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  • 2018murenzhangphd

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Neo-Victorianism and empathy: time, affect, and the ethics of reading

Research output: ThesisDoctoral Thesis

  • Muren Zhang
Publication date2018
Number of pages266
Awarding Institution
  • Lancaster University
<mark>Original language</mark>English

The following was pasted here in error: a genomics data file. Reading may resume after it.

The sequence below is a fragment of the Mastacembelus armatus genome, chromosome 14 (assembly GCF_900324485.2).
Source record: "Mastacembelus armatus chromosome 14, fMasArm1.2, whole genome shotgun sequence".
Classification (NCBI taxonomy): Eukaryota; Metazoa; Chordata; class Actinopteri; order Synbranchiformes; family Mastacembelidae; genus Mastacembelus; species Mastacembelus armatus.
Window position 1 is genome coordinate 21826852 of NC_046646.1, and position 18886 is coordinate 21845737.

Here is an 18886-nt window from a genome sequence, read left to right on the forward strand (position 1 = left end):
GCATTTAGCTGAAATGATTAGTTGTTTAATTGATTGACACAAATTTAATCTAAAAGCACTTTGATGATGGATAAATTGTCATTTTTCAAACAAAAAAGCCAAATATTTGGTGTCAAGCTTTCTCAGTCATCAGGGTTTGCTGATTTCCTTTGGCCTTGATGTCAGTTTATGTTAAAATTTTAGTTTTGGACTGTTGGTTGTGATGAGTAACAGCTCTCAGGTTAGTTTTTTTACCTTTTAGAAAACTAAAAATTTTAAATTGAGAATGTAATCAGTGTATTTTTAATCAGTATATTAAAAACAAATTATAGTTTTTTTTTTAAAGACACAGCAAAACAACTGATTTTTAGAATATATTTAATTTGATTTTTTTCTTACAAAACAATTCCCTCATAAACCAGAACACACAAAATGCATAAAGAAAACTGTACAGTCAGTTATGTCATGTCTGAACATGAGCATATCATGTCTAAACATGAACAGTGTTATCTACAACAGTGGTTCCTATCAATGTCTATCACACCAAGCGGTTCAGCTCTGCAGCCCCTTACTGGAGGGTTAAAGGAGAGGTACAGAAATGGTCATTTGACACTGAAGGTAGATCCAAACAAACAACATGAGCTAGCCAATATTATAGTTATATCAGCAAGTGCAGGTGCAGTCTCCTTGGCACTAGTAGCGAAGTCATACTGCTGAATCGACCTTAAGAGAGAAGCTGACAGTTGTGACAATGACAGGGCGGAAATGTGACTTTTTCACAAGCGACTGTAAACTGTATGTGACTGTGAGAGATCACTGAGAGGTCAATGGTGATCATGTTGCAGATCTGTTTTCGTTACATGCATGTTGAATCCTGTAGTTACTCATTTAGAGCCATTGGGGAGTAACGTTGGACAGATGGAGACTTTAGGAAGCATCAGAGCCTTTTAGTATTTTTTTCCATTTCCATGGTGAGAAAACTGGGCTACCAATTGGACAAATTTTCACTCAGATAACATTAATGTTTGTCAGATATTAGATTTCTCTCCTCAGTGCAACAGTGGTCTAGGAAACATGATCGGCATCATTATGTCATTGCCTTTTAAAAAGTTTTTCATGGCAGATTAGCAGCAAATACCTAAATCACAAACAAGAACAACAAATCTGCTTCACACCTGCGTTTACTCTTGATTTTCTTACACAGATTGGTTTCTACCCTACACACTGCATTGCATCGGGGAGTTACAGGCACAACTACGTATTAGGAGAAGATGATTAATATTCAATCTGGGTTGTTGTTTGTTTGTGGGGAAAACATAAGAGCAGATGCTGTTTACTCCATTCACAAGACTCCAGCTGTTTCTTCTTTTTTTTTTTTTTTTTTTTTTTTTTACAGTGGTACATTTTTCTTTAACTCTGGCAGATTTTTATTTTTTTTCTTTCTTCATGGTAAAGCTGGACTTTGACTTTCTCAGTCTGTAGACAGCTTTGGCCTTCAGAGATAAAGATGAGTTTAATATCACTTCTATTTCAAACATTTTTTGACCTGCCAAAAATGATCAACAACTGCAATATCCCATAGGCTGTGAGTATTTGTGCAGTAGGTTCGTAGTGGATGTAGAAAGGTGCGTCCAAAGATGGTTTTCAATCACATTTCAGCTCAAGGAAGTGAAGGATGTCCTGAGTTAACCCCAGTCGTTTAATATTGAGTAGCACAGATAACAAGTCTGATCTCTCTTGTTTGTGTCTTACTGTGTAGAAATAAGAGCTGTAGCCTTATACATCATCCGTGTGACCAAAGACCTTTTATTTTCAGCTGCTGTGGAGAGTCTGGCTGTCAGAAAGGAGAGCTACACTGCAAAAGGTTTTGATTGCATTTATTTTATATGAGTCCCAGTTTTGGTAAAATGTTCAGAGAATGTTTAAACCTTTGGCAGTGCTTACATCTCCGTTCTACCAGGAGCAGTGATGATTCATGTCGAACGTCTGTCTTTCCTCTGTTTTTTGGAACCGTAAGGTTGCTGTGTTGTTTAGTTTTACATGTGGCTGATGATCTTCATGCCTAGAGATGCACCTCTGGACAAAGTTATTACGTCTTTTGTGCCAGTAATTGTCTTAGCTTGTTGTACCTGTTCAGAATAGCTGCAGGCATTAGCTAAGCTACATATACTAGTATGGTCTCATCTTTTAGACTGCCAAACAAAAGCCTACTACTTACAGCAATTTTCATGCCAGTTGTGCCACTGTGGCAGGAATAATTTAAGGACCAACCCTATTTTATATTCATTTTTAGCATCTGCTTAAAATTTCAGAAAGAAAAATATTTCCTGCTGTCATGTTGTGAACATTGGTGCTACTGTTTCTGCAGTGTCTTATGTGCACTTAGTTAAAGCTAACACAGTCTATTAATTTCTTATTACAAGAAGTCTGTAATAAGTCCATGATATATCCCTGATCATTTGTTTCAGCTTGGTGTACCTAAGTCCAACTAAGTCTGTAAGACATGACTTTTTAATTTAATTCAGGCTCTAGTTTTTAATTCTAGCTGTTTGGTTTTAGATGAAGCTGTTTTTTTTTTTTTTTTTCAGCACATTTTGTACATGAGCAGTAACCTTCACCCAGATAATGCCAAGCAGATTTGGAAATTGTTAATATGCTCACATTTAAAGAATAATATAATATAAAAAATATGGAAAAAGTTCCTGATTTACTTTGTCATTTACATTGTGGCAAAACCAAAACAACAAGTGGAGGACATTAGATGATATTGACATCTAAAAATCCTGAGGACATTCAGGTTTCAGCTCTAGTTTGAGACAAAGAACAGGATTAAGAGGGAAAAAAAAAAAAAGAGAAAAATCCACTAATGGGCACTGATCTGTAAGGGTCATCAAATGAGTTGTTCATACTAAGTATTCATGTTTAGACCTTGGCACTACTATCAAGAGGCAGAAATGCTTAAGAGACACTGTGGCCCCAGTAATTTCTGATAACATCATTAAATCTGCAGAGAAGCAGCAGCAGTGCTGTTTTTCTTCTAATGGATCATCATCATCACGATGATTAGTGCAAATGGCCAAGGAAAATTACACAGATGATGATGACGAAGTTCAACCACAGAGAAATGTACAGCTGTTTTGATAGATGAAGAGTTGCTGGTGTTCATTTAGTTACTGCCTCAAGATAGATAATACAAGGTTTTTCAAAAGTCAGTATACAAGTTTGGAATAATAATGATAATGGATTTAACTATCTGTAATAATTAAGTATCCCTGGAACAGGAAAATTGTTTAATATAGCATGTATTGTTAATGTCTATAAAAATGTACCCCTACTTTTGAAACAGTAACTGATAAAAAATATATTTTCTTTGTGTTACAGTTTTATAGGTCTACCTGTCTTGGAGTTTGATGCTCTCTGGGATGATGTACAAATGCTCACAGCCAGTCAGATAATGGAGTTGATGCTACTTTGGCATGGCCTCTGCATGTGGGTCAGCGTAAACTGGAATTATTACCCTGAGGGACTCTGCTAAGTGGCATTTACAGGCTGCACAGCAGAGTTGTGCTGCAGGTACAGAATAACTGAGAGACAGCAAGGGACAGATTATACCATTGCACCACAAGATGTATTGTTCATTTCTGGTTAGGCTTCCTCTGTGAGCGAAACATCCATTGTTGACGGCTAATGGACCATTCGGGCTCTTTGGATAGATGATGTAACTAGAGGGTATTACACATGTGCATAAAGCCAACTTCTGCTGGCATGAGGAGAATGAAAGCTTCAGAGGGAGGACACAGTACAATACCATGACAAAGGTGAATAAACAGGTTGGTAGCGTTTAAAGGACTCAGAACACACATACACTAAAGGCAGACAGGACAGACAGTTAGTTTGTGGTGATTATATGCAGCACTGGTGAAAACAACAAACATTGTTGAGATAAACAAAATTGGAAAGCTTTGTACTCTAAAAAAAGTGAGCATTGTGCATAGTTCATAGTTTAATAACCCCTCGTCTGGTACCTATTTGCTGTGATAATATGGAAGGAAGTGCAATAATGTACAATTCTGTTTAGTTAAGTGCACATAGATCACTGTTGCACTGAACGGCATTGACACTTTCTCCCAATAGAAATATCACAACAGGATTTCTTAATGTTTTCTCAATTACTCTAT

This thesis argues that recent cultural-theoretical research on narrative temporality, empathy and affect can be usefully brought to bear upon one other in order to interrogate the ethics of reading neo-Victorian literature. I present neo-Victorian literature as a genre defined by its contemporary exploitation of, and experimentation with, ‘empathetic narrative’ (Sylvia Adamson, 2001) and, in contrast with the historical preoccupation of much neo-Victorian criticism, focus instead on what is distinctive about the ways in which readers of these texts are positioned. In so doing, I open the texts up to the work of a wide range of literary, cultural, philosophical and psychoanalytic theorists including Lauren Berlant, Amy Coplan, Mark Currie, Marshall W. Gregory, Suzanne Keen, Melanie Klein, Jean-Paul Sartre, Eve Kosofsky Sedgwick and Silvan Tomkins. In contrast to the popular understanding of neoVictorianism as a genre that seeks to explore the afterlife of the Victorians, my focus is on the wide-ranging ethical and political implications of its ‘empathetic narrative’, both with respect to the representation of intra-diegetic characters and the text-reader relationship. The authors I use to explore these ideas include Margaret Atwood, Julian Barnes, Graeme Macrae Burnet, Michael Cox, Jane Harris and Sarah Waters whose texts complicate and unsettle reader-pleasure by making empathy into an uncomfortable and ethically challenging experience. Despite these discomforts, the thesis combines empathy studies, ethical criticism, affect studies and the philosophical interrogation of temporality in order to provide a future-orientated, reparative and politically meaningful way of reading neo-Victorian literature. Each chapter brings in an approach to empathy from disciplines as various as psychology (Heinz Kohut), phenomenology (Edmund Husserl, Edith Stein and Dan Zahavi) and aesthetics (Robert Vischer, Harry Francis Mallgrave and Eleftherios Ikonomou) in recognition of its contested meaning and significance. By considering the concept of empathy in relation to the affective landscape of neo-Victorian texts, this thesis thus shifts the study of neo-Victorianism from a postmodern critique of historiographic metafiction to an ethical interrogation of the reader-text relationship. This is with the aim of breathing new life into the debates associated with the genre and demonstrating new ways of reading and valuing the texts.